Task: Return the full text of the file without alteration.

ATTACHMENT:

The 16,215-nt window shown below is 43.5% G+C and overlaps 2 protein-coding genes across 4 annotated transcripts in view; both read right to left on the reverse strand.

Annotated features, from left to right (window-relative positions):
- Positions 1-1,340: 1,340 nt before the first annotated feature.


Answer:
The 16,215-nt window shown below is 43.5% G+C and overlaps 2 protein-coding genes across 4 annotated transcripts in view; both read right to left on the reverse strand.

Annotated features, from left to right (window-relative positions):
- Positions 1-1,340: 1,340 nt before the first annotated feature.